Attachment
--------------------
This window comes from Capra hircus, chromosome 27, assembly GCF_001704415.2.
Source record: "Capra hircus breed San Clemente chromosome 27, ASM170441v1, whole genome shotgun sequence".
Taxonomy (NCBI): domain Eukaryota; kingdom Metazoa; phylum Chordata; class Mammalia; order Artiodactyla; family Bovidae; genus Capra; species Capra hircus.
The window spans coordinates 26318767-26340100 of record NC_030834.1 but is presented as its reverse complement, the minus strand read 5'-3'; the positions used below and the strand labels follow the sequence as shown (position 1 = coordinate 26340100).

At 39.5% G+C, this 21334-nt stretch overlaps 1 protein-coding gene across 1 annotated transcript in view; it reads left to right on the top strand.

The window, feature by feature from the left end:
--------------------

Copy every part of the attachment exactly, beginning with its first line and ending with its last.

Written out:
This window comes from Capra hircus, chromosome 27, assembly GCF_001704415.2.
Source record: "Capra hircus breed San Clemente chromosome 27, ASM170441v1, whole genome shotgun sequence".
Taxonomy (NCBI): domain Eukaryota; kingdom Metazoa; phylum Chordata; class Mammalia; order Artiodactyla; family Bovidae; genus Capra; species Capra hircus.
The window spans coordinates 26318767-26340100 of record NC_030834.1 but is presented as its reverse complement, the minus strand read 5'-3'; the positions used below and the strand labels follow the sequence as shown (position 1 = coordinate 26340100).

At 39.5% G+C, this 21334-nt stretch overlaps 1 protein-coding gene across 1 annotated transcript in view; it reads left to right on the top strand.

The window, feature by feature from the left end: